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Web-only Exclusives
November 30, 2000

From Our Correspondent: Hirohito and the War
A conversation with biographer Herbert Bix

From Our Correspondent: A Rough Road Ahead
Bad news for the Philippines - and some others

From Our Correspondent: Making Enemies
Indonesia needs friends. So why is it picking fights?

Asiaweek Time Asia Now Asiaweek story

Up, Down and Across

New posts spark a round of spot-the-rising-star


BIRTHDAYS ARE IMPORTANT MILESTONES for most people. Indonesia's military leaders are no different. For them, the 55th birthday is especially significant, as that is normally when they retire from active service. They can, though, have their tenures extended by the supreme commander, President Suharto. Gen. Raden Hartono had put off his retirement by a year, and as his 56th birthday on June 10 approached, the biggest guessing game in town was what Suharto would do with the tough army chief.

As usual, Suharto did the unusual. He announced that Hartono would replace Harmoko as information minister. As Golkar chairman, Harmoko engineered the ruling group's overwhelming victory in last month's parliamentary election. His reward -- sort of -- is the newly created position of "state minister for special tasks." Meanwhile, Lt.-Gen. Wiranto, commander of the strategic reserve, will succeed Hartono as the army's top man. The shuffle went against a long-standing tradition -- cabinets are never changed mid-term -- and predictably sparked another bout of spot-the-rising-star.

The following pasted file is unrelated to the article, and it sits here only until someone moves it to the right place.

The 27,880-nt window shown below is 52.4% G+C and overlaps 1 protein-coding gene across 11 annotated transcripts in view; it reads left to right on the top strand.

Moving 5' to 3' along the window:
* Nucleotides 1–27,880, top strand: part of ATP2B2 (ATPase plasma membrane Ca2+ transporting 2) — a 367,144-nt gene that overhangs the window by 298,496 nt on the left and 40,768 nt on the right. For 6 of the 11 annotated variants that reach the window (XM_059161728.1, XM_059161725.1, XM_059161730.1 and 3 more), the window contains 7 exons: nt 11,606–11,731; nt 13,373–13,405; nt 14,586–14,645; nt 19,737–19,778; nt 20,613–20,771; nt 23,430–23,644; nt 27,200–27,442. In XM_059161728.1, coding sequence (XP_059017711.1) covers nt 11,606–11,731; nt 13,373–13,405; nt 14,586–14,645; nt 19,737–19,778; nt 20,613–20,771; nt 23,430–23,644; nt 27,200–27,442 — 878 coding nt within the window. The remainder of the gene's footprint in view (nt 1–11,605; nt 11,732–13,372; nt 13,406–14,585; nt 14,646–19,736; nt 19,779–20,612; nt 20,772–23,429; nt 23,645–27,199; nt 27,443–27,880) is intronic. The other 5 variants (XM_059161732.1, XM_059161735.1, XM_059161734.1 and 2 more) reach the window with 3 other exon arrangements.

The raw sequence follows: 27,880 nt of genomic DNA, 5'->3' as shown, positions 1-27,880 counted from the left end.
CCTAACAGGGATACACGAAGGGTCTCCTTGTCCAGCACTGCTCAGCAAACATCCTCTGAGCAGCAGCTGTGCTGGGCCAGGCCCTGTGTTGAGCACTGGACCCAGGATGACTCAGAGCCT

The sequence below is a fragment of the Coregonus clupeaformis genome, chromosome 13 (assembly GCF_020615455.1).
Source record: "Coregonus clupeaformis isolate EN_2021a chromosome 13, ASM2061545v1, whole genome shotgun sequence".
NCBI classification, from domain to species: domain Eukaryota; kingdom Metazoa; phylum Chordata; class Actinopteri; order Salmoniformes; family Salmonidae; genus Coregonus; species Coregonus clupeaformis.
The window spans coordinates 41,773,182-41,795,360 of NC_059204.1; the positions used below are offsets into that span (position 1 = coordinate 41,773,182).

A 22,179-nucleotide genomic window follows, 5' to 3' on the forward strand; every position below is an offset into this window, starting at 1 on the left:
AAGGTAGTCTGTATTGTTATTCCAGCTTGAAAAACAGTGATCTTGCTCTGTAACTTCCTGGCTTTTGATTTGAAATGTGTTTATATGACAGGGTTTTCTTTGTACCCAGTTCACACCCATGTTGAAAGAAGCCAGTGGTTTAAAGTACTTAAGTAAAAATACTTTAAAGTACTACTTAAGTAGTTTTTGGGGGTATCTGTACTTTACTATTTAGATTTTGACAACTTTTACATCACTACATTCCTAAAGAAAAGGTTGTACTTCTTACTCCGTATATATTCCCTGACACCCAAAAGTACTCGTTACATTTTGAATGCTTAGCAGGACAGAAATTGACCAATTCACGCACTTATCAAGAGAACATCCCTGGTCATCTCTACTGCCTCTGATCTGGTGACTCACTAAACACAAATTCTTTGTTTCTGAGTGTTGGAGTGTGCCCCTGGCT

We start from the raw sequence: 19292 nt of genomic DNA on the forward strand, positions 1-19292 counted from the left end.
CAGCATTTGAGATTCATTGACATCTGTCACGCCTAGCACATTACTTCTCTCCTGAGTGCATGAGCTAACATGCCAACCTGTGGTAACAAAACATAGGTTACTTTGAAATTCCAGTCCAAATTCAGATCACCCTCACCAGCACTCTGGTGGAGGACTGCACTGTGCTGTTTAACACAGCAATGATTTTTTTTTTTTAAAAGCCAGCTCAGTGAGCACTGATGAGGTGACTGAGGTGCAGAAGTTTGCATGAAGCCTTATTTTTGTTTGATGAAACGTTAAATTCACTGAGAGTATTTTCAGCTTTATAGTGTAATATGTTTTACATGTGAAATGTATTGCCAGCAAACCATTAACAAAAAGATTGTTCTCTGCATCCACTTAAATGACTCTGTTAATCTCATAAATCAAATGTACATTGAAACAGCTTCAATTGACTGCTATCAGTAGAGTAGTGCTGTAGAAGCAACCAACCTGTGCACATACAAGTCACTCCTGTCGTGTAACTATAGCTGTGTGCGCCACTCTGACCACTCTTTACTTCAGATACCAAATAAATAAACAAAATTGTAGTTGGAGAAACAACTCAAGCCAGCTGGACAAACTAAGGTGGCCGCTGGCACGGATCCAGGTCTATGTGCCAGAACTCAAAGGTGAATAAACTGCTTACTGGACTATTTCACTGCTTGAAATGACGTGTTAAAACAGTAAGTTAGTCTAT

Will that be Harmoko? Unlikely. His fresh responsibilities include preparing new MPs for their duties -- hardly essential training for higher office. As it is, the post lasts only till Oct. 1, when Harmoko will himself become an appointed MP and probably get the job of speaker of both the House of Representatives and of the People's Consultative Assembly, the highest policymaking body. Prestigious and influential, but not top drawer. Also, it means he cannot be the next vice president because, in Indonesia, MPs are not allowed in the cabinet.

Exit Harmoko, enter Hartono. Indonesia's next v.p. has a strong chance of succeeding Suharto when he either retires or grows too old for office. Hartono may be the man, now being temporarily parked in a position where he can learn the bureaucratic game. Though a number of civilians have been mooted as possible vice presidents, the military is naturally keen on maintaining its hold on power. (Suharto himself is a retired general, and many top officers hold important political posts.) With his army background, Hartono clearly has an edge. Another plus is that he has a solid relationship with Suharto's politically adept daughter, Siti Hardyanti Rukmana, commonly called Tutut.

Noticeably absent in the latest round of musical chairs is Research and Technology Minister B.J. Habibie, a diehard Suharto supporter. The president has been upset by the increasingly independent streak displayed by Habibie's supposedly pro-government Indonesian Muslim Intellectuals Association, and Jakarta pundits believe the cabinet changes reflect the fall in his chances. Another name mentioned for the vice presidency is Tutut herself. During the recent election campaigning, she crisscrossed the country for Golkar -- and raised her own profile in the process.

Typically, neither Suharto nor his close aides have made any revealing comments on what the latest moves mean for the future leadership of the country. For the president, it was almost as if the appointments had never happened. He spent the following day celebrating his own -- 76th -- birthday quietly at his central Jakarta residence, surrounded by family and close friends. Yet by tossing in some new ingredients, Suharto has spiced up the succession pot -- and kept those with their own ambitions guessing what, if anything, he has in store for them. -- By Keith Loveard / Jakarta


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